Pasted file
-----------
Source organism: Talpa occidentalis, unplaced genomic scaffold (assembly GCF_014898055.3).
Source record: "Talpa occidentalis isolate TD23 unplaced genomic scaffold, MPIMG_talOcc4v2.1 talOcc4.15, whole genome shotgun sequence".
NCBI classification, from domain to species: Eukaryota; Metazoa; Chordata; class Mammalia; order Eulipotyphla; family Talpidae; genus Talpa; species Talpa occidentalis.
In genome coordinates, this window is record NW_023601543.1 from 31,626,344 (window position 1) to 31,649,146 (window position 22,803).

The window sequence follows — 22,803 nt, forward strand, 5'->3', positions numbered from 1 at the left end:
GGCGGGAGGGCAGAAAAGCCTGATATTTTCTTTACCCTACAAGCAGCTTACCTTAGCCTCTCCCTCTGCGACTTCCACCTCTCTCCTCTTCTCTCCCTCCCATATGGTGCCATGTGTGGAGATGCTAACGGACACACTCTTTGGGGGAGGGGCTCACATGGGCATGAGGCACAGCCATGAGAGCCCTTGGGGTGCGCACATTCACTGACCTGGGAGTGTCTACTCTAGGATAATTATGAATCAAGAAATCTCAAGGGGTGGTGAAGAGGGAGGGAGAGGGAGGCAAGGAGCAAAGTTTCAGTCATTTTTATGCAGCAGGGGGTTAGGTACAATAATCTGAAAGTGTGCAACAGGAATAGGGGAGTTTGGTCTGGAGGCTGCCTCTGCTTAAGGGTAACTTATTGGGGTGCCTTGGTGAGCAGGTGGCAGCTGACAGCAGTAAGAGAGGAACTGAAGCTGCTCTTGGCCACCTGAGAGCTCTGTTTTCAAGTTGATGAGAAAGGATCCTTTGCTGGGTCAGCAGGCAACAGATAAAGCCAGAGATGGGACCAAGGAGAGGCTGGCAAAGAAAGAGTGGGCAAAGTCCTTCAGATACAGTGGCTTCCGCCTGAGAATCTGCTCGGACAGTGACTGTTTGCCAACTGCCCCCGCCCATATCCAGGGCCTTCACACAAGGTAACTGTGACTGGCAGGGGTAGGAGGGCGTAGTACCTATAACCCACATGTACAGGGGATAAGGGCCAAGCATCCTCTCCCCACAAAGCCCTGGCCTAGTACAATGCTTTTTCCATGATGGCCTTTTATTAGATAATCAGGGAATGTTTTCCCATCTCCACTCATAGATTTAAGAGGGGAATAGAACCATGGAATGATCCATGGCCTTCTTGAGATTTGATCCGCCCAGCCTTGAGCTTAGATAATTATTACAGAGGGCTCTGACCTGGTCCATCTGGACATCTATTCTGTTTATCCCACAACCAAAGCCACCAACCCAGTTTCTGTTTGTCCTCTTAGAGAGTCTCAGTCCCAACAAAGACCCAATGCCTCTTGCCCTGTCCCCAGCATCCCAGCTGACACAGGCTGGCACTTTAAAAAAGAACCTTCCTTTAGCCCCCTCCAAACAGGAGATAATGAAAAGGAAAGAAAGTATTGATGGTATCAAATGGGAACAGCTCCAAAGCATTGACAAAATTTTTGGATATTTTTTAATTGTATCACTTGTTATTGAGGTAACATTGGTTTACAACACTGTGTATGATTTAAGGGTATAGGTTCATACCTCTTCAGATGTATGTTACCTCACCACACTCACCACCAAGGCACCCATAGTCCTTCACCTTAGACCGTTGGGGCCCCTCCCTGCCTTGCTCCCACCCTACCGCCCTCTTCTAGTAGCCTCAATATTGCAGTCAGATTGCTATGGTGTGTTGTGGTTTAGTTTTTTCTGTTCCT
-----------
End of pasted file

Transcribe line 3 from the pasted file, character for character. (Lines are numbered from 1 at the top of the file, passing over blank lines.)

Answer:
NCBI classification, from domain to species: Eukaryota; Metazoa; Chordata; class Mammalia; order Eulipotyphla; family Talpidae; genus Talpa; species Talpa occidentalis.